The past has left us. The future has yet to come. Both are illusions. Only the present exists.

Luckily, the yoga session which coincided with the awakening of dawn, always stretched me out and helped prepare me for the long day of concentration ahead. Some sessions I really tried. Other times, I let my mind wander and fantasize. I readjusted my position constantly, attempting to keep my back straight and my feet not facing the front of the room (considered rude in Thai culture) whether on the stool or pillow or flat on the mat or a combo of the options.

Walking meditation proved to be the best way for me to concentrate. Not only did it give me a way to regulate my breathing patterns, but I was intently in the moment observing every small creature crawling through the grasses, my bare feet tenaciously avoiding their paths.

More than anything, the mosquitoes helped me remember to stay in the moment and also agitate me out of my concentration, leaving lingering, itchy marks of suffering, persistently my nemesis and savior. Even so, I could not manage to extend my loving kindness towards them and ended up breaking the rule of “not killing” when the monks weren’t around.


The Perks

Every breakfast was a plain rice soup with chopped vegetables and fresh greens, but every lunch there was a variety of delicious vegetarian curries, smorgasbord salads and coconut milk deserts. Patiently waiting for everyone to have food in front of them and to recite a food reflection together before each meal, prepared me to savor every bite. Day 9 was my worst day when we were limited to 1 meal. I ended up over-drinking the soy milk offered in the afternoon and the hot chocolate offered in the evening resulting in a terrible stomachache to punish my gluttony.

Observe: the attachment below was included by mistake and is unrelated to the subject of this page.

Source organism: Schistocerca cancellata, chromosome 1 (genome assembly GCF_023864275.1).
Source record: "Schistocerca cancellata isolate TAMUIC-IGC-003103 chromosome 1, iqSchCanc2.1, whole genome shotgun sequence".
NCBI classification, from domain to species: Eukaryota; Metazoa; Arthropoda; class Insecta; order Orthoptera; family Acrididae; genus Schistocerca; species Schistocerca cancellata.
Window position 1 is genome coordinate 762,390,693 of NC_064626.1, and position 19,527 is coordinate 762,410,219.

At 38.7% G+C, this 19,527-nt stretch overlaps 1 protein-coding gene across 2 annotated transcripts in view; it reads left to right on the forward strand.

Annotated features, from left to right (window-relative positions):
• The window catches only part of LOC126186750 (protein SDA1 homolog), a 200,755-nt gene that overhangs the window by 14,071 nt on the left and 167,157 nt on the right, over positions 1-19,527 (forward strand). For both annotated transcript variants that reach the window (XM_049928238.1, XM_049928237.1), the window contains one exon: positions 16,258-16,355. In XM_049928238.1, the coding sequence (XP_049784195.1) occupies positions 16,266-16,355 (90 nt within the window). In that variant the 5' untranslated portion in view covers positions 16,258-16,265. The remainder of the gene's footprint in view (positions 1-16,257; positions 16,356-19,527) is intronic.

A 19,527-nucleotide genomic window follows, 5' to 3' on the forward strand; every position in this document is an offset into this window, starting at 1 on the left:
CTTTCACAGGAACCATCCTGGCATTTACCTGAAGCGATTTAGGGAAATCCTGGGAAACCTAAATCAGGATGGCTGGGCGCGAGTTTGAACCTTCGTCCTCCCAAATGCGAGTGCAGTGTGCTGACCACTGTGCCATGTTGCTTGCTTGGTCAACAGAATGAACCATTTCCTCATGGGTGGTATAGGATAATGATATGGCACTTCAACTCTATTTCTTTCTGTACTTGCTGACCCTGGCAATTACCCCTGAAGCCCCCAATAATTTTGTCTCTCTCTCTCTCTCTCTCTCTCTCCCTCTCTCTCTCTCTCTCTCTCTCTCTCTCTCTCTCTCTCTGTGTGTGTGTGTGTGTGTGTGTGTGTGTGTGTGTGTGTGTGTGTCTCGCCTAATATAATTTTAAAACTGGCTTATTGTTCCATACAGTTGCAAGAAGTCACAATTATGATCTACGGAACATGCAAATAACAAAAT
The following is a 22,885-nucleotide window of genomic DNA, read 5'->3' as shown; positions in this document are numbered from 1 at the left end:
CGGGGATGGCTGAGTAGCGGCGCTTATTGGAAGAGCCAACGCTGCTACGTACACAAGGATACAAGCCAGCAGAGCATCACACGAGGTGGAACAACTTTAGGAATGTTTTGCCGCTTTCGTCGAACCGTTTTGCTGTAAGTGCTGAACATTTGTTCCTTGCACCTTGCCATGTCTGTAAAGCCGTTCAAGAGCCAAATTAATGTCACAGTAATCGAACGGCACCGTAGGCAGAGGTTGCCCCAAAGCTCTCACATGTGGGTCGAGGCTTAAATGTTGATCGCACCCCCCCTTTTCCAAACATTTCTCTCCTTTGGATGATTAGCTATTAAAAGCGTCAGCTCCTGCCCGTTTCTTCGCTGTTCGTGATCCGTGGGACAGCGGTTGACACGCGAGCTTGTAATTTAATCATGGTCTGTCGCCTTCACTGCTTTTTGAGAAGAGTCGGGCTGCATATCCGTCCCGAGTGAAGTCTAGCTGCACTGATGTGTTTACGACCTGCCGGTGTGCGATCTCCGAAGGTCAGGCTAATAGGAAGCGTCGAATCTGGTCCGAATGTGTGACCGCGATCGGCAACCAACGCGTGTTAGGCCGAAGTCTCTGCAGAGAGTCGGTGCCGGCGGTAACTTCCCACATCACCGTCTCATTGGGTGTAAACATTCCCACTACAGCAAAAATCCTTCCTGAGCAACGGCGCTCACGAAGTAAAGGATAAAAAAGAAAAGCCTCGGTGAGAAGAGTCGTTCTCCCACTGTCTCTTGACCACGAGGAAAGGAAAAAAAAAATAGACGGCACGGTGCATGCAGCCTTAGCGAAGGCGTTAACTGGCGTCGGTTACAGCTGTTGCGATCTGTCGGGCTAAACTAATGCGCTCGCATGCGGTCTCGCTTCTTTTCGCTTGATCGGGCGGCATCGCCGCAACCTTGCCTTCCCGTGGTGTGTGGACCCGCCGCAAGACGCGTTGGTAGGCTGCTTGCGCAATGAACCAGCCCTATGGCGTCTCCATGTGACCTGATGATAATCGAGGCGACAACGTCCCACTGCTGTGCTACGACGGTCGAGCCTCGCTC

I took full advantage of the natural hot springs every morning and evening. It was the perfect luxury to relax the body and unwind the mind. Like all the nature around me, the hot springs were a picturesque oasis beyond the camera lens’ ability to capture.



Silence in Golden

Spending your whole day with people you never talk to is an interesting experience. It leaves you no other companion than the voice inside your head.

I would estimate that about a third of the people left before the 10 days were up – about 40 women and 40 men dwindled slowly as the days wore on. Men and women were separated throughout, eating on opposite sides of the dining hall, sitting on opposite sides of the meditation hall and with all this self-focus I barely even looked at a male until the day the silence ended. I occasionally exchanged smiles with my women companions, but mostly we were isolated in our own worlds.

Hell is inside, not down there.

The first thing I noticed were the comparisons and judgments my voice liked to quip; I quickly tackled these thoughts by disassociating with them (these thoughts are not me, not mine, not self) watching their pettiness drift past my consciousness – like a dog not given attention, eventually they stopped coming back. Self-consciousness slid away like a stepping out a bath – these people could not talk to you, comment on you, most of the time weren’t even watching you – everyone was focused on her or himself.

On the last day, any assumptions made were revealed to be utterly foolish. The girl whose bedroom and meditation seat were next to mine I thought for sure would leave the retreat before the 10 days were up. She was always restless in her seat, often sighing loudly and not making a conscious effort to be extra quiet when moving about. Yet she stuck it out, while others who sat diligently in the front of the hall, legs twisted into the diamond posture, backs straight as a board, did end up leaving prematurely. My side companion turned out to be a German woman who had been on many retreats and wrote the most poetic summary of her experience to share with the group.



On the 5th night, while standing under the full moon in a meditative posture, I finally succumbed fully to tranquility of what I think is the truth:

Each moment is new. There is only now. Breath is our natural medicine. Appreciate its taste. It goes and it comes just like everything in life.